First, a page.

The academic program at Solstice boasts 4 general education teachers, a special education teacher, fitness director, and art teacher who all teach direct instruction classes and are highly qualified in their subject area. Offering 6 classes a semester, class sizes range from 6-12 students in general education classes, and 1-4 students in study strategy classes focused on helping students organize and manage their time.

Highlights of Solstice’s academic program include:

 

  • Working on credit recovery. With year-round academics split into five quarters instead of two semesters, students are able to work at their own pace. Students can catch up on classes they’ve missed, take fun electives, or accelerate classes. Our program allows students to transfer credits they’ve earned to any academic institution they transfer to after they leave or to graduate from high school with a diploma from our state-certified private school.
  • Learning study skills. Many students judge their academic potential by the grades they get, rather than what they’ve truly comprehended or how passionate they are about a subject. While students are given letter grades through our program, teachers focus on helping students develop better study habits by using a variety of creative teaching strategies that appeal to different learning styles. 

 

 

 

Students with learning differences can choose to work with our Special Education teacher who specializes in teaching executive functioning skills and study strategies. They works one on one each week with their students to figure out what they need to work on specifically in school and to see if students need more one on one support in their other classes.  

 

  • Engaging in experiential learning. Students learn best when they understand why the information is important. For example, it’s useless to memorize a math equation without doing practice problems around its practical use. Similar to our experiential approach to therapy, our academic program aims to get students involved in small group discussions, personal projects, and fun activities.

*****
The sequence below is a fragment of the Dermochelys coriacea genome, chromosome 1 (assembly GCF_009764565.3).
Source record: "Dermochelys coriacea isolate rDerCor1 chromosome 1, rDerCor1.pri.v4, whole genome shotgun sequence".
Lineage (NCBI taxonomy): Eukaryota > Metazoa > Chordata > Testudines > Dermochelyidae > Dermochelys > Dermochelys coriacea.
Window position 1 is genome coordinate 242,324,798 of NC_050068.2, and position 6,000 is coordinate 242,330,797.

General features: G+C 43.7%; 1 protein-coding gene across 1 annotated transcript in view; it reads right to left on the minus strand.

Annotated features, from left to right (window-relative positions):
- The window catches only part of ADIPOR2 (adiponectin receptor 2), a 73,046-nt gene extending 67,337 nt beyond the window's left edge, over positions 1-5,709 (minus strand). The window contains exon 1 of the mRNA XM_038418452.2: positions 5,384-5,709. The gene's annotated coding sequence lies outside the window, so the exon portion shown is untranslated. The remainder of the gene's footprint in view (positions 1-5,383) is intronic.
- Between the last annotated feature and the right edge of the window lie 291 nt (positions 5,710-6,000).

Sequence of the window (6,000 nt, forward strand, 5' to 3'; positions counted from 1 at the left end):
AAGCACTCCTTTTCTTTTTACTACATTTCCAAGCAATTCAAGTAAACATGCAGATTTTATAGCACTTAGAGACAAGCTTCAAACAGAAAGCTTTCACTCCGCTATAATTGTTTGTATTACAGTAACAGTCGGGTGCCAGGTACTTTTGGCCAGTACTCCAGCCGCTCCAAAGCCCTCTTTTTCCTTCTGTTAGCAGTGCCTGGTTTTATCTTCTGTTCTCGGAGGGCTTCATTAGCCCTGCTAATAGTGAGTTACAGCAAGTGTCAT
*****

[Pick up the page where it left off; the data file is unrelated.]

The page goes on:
Science labs involve lots of hands-on activities that are fun and can be applicable to life, like baking cookies, making soap, or identifying plants in the backyard. English classes might recommend journaling assignments or books that parallel the Hero’s Journey the girls and assigned female at birth have embarked on in individual therapy.

 

  • Rebuilding motivation.

 

We understand that every student has a different learning style that works for them and different subjects that they are interested in. It is unrealistic to expect them to enjoy all of their core classes equally, but we remind students not to get discouraged by the subjects they are less interested in and to consider how they connect to things they do care about.

Our ultimate goal is to help students recognize what they can take away from the classroom and apply to their everyday lives. Many students become complacent in a school environment and question why education matters when they have other things going on in their lives or are struggling to plan for the future. We also help older students study for standardized tests, apply for colleges, and explore their career goals.

Solstice RTC Can Help 

Solstice West is a residential treatment program for young girls and assigned female at birth ages 14-18 who struggle with issues such as anxiety, depression, trauma, and/or relationship struggles. This program provides three types of therapy: individual, group, and family therapy to allow girls and assigned female at birth to explore themselves in a variety of ways. Through groups on various topics, girls and assigned female at birth learn to become more aware of their emotions and to express them appropriately to others. Students will leave with the skills they need to transition into the world feeling confident, happy, and able to manage their emotions.

For more information, call 866-278-3345. We can help your child work through their mental health crisis and towards a healthier, happier future.

mental health days

Should High Schoolers Have Mental Health Days in School?

Should High Schoolers Have Mental Health Days in School? 2560 1943 srtc_admin